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Treasure Beach is a series of small fishing villages along a string of bays: Great Bay, Calabash Bay, Frenchman’s Bay and Billy’s Bay. Until recently, fishermen built their canoes from hollowed out cotton trees and waterproofed the vessels by painting them in distinctive colors. Some of the old canoes can still be seen on the beach. The design is that of the Amerindian Arawaks who go and settled in Jamaica from about 500AD to 800AD and the only modern change was the replacement of sails and oars by outboard motors.

Bay beaches are separated by rocky headlands where crabs scurry in tide pools populated by chitons and an assortment of small sea creatures. Schools of fish, dolphins and sometimes even manatees (sea cows) can be viewed from the rocks. They are called ‘sea cows’ because these huge marine mammals graze on the shallow, grassy seabeds. Moray eels and spiny lobsters hide in the nooks and crannies of the rocky places and the nearby reefs are colored by purple sea fans and orange sponges. Unfortunately, much of marine life of Jamaica has dwindled over the past half century due to over fishing and Hurricane Gilbert damaged many of the shallow reefs around the island in 1988.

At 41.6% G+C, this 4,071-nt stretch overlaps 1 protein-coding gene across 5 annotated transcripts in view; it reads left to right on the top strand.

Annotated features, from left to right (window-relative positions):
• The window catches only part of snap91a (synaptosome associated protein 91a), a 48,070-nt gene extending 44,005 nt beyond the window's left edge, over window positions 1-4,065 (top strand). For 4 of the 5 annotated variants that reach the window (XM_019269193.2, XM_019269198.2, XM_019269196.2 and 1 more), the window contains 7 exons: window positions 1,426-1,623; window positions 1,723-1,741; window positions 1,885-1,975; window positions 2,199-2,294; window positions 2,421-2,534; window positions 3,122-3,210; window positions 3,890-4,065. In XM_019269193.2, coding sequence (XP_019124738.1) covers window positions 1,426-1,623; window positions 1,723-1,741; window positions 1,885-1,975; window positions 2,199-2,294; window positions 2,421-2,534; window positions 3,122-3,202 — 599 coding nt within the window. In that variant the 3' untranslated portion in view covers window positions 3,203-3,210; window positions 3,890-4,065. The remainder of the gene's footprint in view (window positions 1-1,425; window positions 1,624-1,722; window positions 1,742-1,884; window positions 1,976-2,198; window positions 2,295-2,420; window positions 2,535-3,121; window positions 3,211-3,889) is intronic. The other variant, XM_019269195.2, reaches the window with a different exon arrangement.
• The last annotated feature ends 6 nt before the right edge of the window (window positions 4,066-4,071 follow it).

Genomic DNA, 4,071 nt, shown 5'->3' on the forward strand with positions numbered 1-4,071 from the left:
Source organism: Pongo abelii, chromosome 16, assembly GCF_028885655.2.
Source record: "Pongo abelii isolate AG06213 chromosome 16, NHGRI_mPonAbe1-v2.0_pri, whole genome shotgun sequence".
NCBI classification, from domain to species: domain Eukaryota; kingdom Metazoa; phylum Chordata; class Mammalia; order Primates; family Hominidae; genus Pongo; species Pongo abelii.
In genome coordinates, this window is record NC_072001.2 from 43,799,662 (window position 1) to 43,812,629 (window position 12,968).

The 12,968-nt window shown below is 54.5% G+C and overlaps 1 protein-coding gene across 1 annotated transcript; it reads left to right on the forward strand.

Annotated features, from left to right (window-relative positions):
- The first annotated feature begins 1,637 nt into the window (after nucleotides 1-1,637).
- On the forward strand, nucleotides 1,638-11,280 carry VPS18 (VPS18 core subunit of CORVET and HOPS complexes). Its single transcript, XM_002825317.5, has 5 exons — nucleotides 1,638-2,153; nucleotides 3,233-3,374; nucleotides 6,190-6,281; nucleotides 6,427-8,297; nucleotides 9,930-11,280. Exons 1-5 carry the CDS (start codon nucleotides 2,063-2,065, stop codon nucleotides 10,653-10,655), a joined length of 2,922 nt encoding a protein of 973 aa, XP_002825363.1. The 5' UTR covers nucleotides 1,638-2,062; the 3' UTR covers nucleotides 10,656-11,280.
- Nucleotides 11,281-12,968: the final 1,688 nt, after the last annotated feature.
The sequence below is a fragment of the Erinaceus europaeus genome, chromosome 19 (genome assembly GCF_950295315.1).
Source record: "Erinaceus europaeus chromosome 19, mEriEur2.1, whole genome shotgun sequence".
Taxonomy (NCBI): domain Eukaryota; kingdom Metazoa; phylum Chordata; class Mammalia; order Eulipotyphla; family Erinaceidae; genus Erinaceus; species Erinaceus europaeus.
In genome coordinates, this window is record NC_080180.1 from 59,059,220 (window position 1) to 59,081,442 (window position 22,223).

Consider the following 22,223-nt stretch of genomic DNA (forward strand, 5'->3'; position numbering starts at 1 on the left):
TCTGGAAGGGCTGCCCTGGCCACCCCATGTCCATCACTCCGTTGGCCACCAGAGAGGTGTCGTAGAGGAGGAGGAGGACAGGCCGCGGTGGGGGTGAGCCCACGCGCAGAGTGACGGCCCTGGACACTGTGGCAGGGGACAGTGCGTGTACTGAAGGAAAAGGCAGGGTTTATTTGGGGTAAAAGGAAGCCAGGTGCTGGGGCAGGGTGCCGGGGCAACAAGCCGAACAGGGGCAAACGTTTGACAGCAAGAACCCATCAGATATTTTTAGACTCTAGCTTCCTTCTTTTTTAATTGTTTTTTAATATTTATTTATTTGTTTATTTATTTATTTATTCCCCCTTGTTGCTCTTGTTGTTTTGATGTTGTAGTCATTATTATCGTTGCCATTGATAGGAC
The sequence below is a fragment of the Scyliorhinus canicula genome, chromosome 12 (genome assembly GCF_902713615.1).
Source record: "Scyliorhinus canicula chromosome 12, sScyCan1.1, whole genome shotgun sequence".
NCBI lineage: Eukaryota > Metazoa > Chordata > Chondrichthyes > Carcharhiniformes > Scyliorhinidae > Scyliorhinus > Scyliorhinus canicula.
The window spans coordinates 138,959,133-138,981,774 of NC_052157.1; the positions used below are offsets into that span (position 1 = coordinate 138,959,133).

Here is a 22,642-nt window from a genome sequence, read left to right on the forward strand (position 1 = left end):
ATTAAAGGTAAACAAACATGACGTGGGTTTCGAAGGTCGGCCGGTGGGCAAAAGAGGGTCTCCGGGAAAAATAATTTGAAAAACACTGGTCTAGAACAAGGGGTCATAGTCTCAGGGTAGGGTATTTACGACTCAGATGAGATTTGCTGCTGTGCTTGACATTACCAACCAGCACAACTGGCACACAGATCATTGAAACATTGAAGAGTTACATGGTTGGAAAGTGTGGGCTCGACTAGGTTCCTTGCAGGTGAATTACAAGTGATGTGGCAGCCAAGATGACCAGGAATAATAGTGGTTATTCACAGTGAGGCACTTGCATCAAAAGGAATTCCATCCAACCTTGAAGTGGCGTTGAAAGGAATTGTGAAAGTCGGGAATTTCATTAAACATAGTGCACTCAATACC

The Treasure Beach area is ideal for long solitary walks. You can go and reach the Great Pedro Bluff from the beach at Great Bay by following the tracks used by fishermen and goats. It is a dry scrubland that possesses a desolate beauty. Golden sunsets and the gentle rhythm of waves caressing the shore make walks along the beach a sybaritic pleasure. More strenuous walks are possible in the hills beyond Treasure Beach where the roads climb to Southfield and the Malvern area of Jamaica along the southern ridge of the Santa Cruz Mountains. 

Go to Great Bay, St. Elizabeth, Jamaica

On a clear day, the views are particularly lovely because they capture the coastline for as far as the eye can see. The highest peak as well as small caves are located on the campus of Munro College, an old English boarding school for boys where students are happy to show visitors around and to regale them with tales of 'Spooner' and other legends dating back to the days of slavery and the time when Munro was a coffee plantation.


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